“What alternatives are there?”

Grigg sits on the Primary Production Committee and fears it is a done deal.

“But the Government bowed to public pressure on Kiwisaver and did a U-turn – the strength of numbers can do it.”

Editor note: Joanna Grigg and Nicola Grigg are related (by marriage) through a shared ancestor John Grigg of Longbeach, Ashburton, who was great-great grandfather of Joanna’s husband David, and Nicola.

Meat industry already using climate drivers

While Government cooks up an agriculture emissions scheme and farmers anticipate a belly ache, the meat industry carries on. The industry already has marketing programmes built around emission reductions. Signals are being sent back to farmers. An example is Silver Fern Farms’ Net Carbon Zero Certified Beef.

In July, a joint venture was announced between MPI and ANZCO Foods, Fonterra, Ngai Tahu Holdings, Ravensdown, Silver Fern Farms (SFF) and Synlait.

It will include funding on-farm mitigation research. This will be run within the Centre for Climate Action on Agricultural Emissions, set up by the Government in 2022. Initial commitments are for $172 million invested over four years by industry and Government to develop and commercialise practical tools and technologies for farmers. It includes $7.75m by industry in year one.

As well as on-farm mitigation research, plants are cutting factory emissions. In July 2021, SFF announced a plan to eliminate coal in its plants by 2030. SFF is co-funding projects, with the Energy Efficiency and Conservation Authority, to halve SFF coal consumption by 2023 and reduce by two-thirds by 2025. In August 2022, SFF officially opened a project in Belfast, Canterbury, to build a high-temperature heat pump. This is expected to significantly reduce coal use at the site.

Alliance Group general manager manufacturing Willie Wiese said they have a goal of ending the use of coal at their plants within 10 years. A high-temperature heat pump has been installed at the Pukeuri plant near Oamaru. It provides about five megawatts of hot water heating, which is nearly 50% of the plant’s requirement. A heat pump has also been installed at the Lorneville plant.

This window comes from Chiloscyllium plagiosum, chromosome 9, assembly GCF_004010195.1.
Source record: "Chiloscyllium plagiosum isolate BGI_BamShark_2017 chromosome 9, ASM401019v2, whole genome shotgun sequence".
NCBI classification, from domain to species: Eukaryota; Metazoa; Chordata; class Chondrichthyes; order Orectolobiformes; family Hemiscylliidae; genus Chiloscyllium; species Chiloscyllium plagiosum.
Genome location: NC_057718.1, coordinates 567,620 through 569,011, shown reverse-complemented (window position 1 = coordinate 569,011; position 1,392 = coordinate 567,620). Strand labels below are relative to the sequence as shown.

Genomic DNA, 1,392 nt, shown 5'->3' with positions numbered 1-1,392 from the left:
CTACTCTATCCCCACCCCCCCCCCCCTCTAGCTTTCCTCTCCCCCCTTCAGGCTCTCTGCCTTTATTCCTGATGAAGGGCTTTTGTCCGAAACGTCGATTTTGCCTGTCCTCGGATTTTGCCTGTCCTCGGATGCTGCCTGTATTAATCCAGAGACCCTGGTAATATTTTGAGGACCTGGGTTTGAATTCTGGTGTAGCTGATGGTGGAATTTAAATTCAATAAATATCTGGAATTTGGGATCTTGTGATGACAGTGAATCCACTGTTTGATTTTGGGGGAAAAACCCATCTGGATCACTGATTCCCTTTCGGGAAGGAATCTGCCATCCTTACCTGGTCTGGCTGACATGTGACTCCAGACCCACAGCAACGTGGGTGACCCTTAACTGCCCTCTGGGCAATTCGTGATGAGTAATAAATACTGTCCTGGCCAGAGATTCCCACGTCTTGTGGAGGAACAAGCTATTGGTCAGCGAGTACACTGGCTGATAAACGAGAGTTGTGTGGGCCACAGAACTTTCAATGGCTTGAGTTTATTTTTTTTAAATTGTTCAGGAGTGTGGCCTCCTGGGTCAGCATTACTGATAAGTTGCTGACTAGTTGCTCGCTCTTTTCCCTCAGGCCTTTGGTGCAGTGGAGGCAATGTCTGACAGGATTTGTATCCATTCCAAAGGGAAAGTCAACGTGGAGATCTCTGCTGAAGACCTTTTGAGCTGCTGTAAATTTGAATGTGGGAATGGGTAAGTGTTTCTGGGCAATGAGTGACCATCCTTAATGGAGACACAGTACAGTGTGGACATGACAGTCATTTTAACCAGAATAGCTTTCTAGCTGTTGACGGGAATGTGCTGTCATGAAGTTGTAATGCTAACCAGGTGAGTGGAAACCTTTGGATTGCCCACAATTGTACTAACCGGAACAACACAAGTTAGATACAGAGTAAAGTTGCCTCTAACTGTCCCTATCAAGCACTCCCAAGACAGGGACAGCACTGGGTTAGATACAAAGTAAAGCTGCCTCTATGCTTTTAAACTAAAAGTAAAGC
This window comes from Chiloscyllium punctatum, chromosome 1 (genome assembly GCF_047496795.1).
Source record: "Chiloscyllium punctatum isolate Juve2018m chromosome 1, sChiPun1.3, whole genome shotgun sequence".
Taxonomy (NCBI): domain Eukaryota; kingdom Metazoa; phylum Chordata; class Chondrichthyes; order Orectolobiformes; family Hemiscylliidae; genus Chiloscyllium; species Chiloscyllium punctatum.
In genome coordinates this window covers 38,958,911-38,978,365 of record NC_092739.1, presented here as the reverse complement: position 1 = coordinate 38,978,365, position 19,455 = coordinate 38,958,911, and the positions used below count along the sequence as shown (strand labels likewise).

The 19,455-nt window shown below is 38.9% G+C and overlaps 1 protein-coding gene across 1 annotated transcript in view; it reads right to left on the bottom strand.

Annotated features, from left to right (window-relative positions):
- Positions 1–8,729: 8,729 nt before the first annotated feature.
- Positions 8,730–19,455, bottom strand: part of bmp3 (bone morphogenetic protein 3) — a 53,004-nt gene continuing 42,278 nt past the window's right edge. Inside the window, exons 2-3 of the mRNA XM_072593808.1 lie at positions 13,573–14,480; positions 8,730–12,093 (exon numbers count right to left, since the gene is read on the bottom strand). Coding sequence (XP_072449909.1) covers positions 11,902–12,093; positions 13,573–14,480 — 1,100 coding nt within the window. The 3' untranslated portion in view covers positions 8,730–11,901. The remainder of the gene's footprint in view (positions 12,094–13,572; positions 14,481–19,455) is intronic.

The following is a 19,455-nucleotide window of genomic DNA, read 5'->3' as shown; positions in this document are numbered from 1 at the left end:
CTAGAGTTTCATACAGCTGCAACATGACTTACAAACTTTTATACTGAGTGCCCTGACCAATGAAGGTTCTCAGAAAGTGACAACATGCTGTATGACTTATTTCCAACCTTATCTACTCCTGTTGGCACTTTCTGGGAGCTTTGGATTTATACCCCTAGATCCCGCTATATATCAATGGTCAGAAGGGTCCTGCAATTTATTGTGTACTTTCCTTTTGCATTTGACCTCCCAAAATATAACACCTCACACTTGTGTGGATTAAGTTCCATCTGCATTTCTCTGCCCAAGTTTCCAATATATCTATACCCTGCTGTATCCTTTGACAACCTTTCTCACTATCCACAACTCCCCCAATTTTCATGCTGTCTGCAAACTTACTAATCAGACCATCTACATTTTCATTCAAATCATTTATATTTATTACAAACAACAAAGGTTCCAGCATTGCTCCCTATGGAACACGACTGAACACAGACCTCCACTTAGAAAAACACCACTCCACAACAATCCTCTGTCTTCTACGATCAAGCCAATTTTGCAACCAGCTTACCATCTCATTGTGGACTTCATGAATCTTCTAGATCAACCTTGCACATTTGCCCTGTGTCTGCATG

In 2024, an electrode boiler will be commissioned at Lorneville. This will reduce the use of existing coal-fired boilers, saving almost 12,000 tonnes of carbon a year.

The existing main coal-fired boiler at Mataura will be replaced with a high-temperature heat pump system, and a small diesel-boiler used only for peaking. This will save 6400t of carbon each year and significantly improve air quality for local residents, Wiese said.

In a third project, Alliance will capture waste heat from the refrigeration plant at Smithfield to replace coal use for process heat. This will save almost 4000t of carbon a year.

Meat industry weighs in

When a meat industry worth $12 billion submits on proposed greenhouse gas emissions pricing, hopefully the Government will listen.

In November,the Meat Industry Association (MIA) as a collective voice made a submission on the Government proposal. Chief concerns were the single-minded focus on a methane target to set the levy price (not socio-economic aspects) and the possible impact on rural New Zealand, and food prices. A deep-seated fear is haemorrhaging livestock numbers affecting plant viability.

MIA chief executive Sirma Karapeeva said the organisation was keen to look at how a mechanism could be developed to broaden the pricing criteria, and how the sector could contribute to price-setting. There’s a concern that a processor levy, once in, will be here to stay.

“We are deeply concerned about the proposed interim processor-level levy. While it was an option considered as part of the development of the He Waka proposal, it didn’t meet the requirements for equity, effectiveness and practicality.”

The concern is this back-stop will be used as an excuse to slow or delay implementation of a farm-level system.